I set up a medical advisory board because I wanted to get the best people possible to be looking at where we should give the money that we raised because there’s no point in raising lots of money and then not knowing what to do with it. I actually asked my two son’s doctors at the National Cancer Institute, they were the head of Pediatric Oncology there and I said, “Would you chair my medical advisory board?” And they said, “Yes.” I said to them, “If you had a dream team, who would you pick?” They gave me a list of names and I said, “Don’t be upset if some of them say no, because they’re busy,” because these are the best doctors in the country as far as we are concerned. And everyone said yes, so we got our dream team. We started out with a fantastic medical advisory board and it just kind of went from there.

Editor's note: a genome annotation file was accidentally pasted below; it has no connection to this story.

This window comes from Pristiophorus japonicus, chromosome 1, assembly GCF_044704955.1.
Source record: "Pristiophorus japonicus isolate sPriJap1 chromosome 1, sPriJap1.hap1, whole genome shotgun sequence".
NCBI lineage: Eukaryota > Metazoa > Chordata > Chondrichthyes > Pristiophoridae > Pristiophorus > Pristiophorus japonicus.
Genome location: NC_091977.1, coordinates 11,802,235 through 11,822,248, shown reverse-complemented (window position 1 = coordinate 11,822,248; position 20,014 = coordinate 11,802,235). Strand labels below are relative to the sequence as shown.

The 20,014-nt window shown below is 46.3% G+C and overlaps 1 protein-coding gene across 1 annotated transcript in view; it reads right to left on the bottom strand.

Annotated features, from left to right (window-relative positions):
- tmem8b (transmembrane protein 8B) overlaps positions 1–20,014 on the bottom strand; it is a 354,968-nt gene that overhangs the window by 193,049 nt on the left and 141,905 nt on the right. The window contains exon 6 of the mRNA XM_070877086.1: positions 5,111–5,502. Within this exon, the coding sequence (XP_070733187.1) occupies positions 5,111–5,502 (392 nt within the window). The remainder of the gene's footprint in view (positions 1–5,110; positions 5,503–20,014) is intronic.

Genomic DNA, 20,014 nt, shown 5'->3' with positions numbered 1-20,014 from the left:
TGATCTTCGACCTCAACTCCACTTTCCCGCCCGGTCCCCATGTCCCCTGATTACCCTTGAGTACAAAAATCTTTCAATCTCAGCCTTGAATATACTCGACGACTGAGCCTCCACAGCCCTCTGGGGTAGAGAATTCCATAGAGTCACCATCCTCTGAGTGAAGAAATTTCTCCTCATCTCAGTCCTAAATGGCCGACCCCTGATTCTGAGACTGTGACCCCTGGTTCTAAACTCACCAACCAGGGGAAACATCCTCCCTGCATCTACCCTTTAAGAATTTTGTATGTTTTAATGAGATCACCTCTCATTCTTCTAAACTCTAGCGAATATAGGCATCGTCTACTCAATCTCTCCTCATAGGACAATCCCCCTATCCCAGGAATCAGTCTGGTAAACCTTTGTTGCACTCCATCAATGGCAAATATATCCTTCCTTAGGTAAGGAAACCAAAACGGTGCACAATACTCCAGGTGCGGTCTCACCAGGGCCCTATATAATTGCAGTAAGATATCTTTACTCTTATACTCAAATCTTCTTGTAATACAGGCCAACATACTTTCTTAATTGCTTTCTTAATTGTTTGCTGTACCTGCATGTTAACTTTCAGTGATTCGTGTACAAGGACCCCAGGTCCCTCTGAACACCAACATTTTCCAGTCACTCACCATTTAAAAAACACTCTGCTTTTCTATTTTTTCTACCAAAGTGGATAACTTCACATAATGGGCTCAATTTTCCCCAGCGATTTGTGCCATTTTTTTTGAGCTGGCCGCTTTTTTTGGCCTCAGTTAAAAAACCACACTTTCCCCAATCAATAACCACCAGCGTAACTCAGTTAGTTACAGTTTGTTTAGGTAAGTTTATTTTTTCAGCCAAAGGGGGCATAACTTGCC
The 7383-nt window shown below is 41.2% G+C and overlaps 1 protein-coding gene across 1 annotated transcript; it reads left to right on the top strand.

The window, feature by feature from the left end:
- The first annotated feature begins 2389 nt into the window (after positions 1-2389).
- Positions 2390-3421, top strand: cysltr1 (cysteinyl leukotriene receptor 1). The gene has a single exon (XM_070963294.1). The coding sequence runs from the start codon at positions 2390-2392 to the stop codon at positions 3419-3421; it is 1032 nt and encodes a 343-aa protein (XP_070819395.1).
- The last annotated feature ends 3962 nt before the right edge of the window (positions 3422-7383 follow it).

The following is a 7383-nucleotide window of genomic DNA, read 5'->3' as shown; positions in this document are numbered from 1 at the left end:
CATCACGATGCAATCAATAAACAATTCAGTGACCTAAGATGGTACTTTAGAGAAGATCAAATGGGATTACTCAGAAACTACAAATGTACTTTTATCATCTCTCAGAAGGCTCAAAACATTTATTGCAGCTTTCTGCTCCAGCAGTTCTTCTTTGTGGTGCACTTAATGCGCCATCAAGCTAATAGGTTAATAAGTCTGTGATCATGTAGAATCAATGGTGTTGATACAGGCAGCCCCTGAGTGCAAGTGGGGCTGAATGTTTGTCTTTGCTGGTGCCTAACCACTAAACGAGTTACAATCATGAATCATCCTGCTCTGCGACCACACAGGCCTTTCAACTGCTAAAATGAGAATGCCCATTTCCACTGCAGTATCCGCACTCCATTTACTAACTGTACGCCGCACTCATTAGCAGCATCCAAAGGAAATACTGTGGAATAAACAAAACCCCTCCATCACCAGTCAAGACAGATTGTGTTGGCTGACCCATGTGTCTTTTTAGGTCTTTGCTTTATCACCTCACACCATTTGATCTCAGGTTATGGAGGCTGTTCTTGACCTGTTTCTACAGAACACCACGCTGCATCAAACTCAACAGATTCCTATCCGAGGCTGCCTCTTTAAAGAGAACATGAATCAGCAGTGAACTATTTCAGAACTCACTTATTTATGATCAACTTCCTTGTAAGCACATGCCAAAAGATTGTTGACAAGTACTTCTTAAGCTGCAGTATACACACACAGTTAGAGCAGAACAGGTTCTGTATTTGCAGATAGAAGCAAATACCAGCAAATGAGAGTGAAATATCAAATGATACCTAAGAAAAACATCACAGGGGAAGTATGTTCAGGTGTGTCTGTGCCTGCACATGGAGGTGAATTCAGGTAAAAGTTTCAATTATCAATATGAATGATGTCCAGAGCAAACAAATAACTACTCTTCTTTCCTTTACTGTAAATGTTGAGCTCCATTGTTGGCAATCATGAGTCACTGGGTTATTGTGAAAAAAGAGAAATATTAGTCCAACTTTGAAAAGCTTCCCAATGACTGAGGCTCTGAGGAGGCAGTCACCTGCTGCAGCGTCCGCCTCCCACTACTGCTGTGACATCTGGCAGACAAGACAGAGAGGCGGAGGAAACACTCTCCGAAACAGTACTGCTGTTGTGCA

We started a partnership back in 2012 with Mecum Car Auctions. They are the largest classic and muscle car auction house in the world, and their auctions are televised on NBC sports. I didn’t know a thing about cars or car auctions but somebody had donated a motorcycle to the charity and I was like, “What do I do with a motorcycle?” But luckily, the making of the bike was being filmed on The Discovery Channel, and the producer said, “Well Mecum is also on The Discovery Channel, let me ask them if they would auction the bike for you when it’s finished,” and I was like, “Great!” So, they did. I went to the auction, and the bike was worth around $20,000-$30,000 and it sold for $45,000. Dana, who owned the company kicked in another $10,000, so in like 90 seconds flat we had raised $50,000 and I had done nothing! And I was like, “Wow, that’s amazing.” And I was seeing all these cars being sold for hundreds of thousands of dollars, and so I eventually managed to talk to Dana Mecum and said, “Would you partner with us?” And he was like, “Why you? Why should I partner with you when there are so many other charities out there and they ask me to do things all the time?” And I said, “Well do you want to make a difference with what you do with your philanthropy?” And he was like, “Yes, of course.” And I said, “Okay, then you need to pick a cause and you need to support that cause wholeheartedly. It has to be something you can get behind. And when people come to you and ask you to do things you can say, “I’ve got a cause and this is what it is.” And he went, “Oh.” And you could see him thinking, “Wow, I can see the sense in that.” And so he said, “Okay, let’s give it a go,” and that was 5 1/2 years ago and they have helped us raise over $5 million dollars during that time. So, it worked.